Sports

A crew leader

Caroline Lammersen
Courtesy of Sarah Lammersen
Caroline Lammersen, far right, trains in a coxed four rowing boat.

For Caroline Lammersen, rowing is the ultimate team sport.

“When eight people all put their energy into the same sequence of strokes, there’s nothing like it, she said. “It’s so satisfying and rewarding.”

The 2020 graduate of St. Francis High developed a passion for crew in eighth grade, and her devotion to the sport helped Lammersen land a scholarship to the University of North Carolina at Chapel Hill.

Several other colleges recruited her as well – including UC Berkeley, Princeton University, the University of Pennsylvania and USC – but the Los Altos resident said her visits to the North Carolina campus last summer and fall sealed the deal. She committed on Halloween.

“UNC had the most impact on me,” Lammersen said. “My first visit impression was that I really liked the overall community – it’s very diverse and there are a lot of opportunities for people, no matter what your path is. And the facilities here are better than any other school I saw – by far.”

Coronavirus concerns

Lammersen was in her first week of classes at North Carolina when interviewed by the Town Crier Aug. 13. That day, there were only 17 reported cases of COVID-19 on campus, according to the school’s online tracker. On Aug. 19, there were 91 cases recorded.

Lammersen began the school year with only one in-person class, she said, and her 50-member crew team – tested weekly for the virus – was not practicing together yet. Now, all of her classes have moved online due to the surge in cases, and her training has been paused.

“It’s an ambiguous time to be a student in college and not knowing what the season will hold,” Lammersen said Aug. 13 (she could not be reached for comment last week). “I don’t expect us to row until late September. But I’m letting the coaches figure it out, and they’re keeping us informed.”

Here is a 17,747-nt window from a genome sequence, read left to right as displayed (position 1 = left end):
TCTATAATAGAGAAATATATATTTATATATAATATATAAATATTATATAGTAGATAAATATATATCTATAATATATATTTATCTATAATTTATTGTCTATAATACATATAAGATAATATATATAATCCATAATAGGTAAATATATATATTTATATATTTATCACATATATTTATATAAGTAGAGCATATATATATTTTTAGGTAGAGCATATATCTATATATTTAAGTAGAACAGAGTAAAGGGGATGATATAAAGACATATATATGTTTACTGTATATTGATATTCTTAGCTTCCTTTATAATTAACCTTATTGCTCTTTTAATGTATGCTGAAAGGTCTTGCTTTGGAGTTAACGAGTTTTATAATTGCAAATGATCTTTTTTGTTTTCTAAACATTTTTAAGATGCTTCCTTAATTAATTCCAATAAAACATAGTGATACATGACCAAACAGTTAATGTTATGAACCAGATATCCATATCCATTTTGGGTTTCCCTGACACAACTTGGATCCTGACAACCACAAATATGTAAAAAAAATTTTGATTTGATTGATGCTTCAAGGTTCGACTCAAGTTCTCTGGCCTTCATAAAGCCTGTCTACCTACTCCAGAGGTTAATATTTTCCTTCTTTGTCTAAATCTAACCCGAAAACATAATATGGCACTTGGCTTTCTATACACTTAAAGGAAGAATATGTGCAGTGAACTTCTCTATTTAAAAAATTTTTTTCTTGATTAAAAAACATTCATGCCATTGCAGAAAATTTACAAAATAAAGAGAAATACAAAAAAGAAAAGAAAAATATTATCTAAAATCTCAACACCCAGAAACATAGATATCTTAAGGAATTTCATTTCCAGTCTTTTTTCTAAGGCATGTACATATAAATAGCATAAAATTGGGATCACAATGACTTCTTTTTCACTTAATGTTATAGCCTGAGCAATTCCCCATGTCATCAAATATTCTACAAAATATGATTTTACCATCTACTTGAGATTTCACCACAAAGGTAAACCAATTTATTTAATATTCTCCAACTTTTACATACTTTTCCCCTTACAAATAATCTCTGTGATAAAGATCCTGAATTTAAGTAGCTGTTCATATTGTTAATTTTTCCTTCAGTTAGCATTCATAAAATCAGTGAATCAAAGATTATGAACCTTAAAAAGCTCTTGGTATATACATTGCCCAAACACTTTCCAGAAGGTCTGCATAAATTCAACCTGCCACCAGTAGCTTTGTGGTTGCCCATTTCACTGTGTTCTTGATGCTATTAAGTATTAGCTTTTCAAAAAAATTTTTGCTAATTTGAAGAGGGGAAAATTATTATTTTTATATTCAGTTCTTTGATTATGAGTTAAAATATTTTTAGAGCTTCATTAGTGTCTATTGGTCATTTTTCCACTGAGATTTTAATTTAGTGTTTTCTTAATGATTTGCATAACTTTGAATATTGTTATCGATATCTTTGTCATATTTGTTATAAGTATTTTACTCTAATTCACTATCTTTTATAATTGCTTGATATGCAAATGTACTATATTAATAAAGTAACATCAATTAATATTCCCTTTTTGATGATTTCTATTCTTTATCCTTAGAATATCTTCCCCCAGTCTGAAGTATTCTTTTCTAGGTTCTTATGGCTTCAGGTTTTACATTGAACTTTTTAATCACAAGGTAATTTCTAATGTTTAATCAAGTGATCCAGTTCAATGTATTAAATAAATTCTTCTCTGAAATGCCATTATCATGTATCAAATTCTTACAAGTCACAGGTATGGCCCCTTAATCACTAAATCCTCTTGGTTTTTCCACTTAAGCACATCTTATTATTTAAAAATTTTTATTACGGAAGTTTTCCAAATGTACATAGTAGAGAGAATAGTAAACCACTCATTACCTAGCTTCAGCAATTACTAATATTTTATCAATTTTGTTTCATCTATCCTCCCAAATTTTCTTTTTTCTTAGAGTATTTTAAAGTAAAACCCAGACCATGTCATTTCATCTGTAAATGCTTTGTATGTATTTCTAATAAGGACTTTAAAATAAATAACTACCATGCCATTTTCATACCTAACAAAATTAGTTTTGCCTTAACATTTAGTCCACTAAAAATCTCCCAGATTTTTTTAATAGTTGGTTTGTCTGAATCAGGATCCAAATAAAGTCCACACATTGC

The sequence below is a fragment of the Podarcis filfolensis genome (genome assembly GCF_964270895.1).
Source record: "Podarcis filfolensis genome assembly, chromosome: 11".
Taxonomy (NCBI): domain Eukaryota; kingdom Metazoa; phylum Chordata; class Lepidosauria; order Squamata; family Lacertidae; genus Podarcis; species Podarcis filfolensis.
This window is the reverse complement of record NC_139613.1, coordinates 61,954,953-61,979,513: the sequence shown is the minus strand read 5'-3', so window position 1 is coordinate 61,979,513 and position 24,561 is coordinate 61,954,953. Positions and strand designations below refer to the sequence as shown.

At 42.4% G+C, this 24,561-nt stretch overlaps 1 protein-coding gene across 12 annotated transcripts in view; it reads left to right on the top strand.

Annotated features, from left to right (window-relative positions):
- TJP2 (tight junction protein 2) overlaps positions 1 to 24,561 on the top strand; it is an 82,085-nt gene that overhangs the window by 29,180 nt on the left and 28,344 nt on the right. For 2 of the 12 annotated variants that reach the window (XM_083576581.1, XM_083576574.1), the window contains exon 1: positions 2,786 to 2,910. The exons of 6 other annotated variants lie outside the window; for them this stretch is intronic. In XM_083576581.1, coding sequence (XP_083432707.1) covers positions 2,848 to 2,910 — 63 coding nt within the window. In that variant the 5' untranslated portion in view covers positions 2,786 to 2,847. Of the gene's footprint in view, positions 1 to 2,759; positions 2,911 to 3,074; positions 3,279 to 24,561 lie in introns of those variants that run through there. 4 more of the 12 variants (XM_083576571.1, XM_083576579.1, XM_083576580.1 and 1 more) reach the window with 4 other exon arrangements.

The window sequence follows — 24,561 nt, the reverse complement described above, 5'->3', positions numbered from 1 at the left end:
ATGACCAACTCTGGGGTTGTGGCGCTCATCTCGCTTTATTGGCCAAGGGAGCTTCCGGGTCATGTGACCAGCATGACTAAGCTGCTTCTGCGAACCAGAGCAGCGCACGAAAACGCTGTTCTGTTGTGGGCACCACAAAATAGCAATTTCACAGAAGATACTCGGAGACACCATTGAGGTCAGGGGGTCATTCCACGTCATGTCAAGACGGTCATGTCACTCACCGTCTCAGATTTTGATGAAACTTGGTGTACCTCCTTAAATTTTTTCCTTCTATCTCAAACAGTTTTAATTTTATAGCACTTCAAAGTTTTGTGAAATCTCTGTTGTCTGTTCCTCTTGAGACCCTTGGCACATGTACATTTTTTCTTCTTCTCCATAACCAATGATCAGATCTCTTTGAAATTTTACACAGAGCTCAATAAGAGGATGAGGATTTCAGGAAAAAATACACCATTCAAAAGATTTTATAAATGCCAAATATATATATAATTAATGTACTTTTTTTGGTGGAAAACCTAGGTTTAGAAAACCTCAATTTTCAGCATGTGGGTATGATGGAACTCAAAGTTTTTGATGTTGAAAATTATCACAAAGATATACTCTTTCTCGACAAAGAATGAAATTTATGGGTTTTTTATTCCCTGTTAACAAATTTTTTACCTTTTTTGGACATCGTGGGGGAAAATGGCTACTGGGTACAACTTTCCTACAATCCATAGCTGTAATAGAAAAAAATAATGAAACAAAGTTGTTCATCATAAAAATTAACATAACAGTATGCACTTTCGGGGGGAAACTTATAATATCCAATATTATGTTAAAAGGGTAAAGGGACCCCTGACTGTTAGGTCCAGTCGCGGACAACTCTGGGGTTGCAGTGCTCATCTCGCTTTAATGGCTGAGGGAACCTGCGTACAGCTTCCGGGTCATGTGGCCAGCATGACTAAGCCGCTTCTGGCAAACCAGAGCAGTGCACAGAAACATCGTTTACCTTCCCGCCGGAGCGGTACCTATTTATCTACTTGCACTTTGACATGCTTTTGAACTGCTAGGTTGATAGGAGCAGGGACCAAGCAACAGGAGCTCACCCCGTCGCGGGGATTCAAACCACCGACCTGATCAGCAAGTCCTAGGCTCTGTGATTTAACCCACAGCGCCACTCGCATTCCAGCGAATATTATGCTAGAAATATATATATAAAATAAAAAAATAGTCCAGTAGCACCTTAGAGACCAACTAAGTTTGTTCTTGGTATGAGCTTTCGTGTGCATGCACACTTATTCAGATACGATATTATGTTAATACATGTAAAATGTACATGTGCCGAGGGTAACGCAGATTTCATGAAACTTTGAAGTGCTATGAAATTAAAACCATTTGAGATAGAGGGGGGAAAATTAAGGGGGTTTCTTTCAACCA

Lammersen’s training had been limited to working out with three teammates she lived with on campus. They had yet to row together, however.

Putting in the work

Lammersen isn’t used to being away from the water for so long. Since joining NorCal Crew of Redwood City in eighth grade, rowing has been a huge part of her life.

“I recently calculated (that I devoted) 20 to 25 hours per week in high school for around 30 weeks per year,” she said. “I missed only 15 practices over five years, illnesses excluded.”

If those 5 a.m. practices at the often-chilly Bair Island Aquatic Center during the school year weren’t enough, Lammersen spent a month of each summer at a rowing camp out of state.

“In high school, I sacrificed a lot for rowing,” the 18-year-old said. “That’s why I wanted to choose a college with a good balance of academics and athletics. I didn’t want rowing to be a stressor in my life. There’s an understanding environment at UNC. It’s not the top competitive team, but it made the most sense for me.”

While the Tar Heels’ fall season has been canceled, Lammersen held out hope that the longer spring season would still happen.

“Fall ended before it started, which I expected, to be honest,” she said. “The spring season, which is the main competition season, starts around March and goes into May or even later. ... We’re all preparing for that.”

The 5-foot-10 Lammersen – who competes in boats of four and eight – can’t wait. She even misses those grueling practices.

“I like that it’s physically excruciating and so demanding,” she said. “No muscle in your body doesn’t hurt after practice. But it’s one of the most satisfying things.”

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